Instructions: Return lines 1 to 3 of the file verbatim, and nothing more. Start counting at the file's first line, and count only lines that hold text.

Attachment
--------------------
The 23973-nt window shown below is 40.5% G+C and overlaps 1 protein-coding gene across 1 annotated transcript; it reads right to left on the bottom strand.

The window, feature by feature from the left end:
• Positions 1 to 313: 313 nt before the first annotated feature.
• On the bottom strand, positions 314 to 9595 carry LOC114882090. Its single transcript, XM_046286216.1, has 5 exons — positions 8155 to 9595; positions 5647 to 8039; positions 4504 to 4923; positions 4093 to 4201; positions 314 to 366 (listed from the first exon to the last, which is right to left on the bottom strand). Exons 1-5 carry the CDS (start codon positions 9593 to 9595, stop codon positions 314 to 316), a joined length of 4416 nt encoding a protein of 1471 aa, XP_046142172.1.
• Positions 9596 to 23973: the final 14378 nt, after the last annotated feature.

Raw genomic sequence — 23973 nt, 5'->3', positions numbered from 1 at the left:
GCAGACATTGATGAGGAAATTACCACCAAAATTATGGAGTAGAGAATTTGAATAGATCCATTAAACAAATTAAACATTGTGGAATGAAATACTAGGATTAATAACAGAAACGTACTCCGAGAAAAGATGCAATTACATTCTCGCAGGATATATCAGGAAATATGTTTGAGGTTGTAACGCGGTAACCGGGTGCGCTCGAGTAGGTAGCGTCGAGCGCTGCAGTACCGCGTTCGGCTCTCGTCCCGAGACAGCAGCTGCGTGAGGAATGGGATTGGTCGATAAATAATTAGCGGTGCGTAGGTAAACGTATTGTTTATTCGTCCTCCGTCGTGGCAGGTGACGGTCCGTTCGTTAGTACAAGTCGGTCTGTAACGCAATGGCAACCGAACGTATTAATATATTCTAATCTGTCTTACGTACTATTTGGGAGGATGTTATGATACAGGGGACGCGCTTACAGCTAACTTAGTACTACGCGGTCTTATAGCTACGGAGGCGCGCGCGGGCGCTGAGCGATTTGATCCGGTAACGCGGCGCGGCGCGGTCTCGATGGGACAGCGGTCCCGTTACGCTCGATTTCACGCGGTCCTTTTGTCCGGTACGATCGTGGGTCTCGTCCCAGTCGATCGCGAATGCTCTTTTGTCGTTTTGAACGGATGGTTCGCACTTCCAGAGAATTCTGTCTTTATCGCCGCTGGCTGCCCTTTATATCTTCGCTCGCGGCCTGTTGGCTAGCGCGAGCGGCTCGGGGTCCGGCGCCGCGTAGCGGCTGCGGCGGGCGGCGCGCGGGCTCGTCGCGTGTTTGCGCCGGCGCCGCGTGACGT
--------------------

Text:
The 23973-nt window shown below is 40.5% G+C and overlaps 1 protein-coding gene across 1 annotated transcript; it reads right to left on the bottom strand.

The window, feature by feature from the left end:
• Positions 1 to 313: 313 nt before the first annotated feature.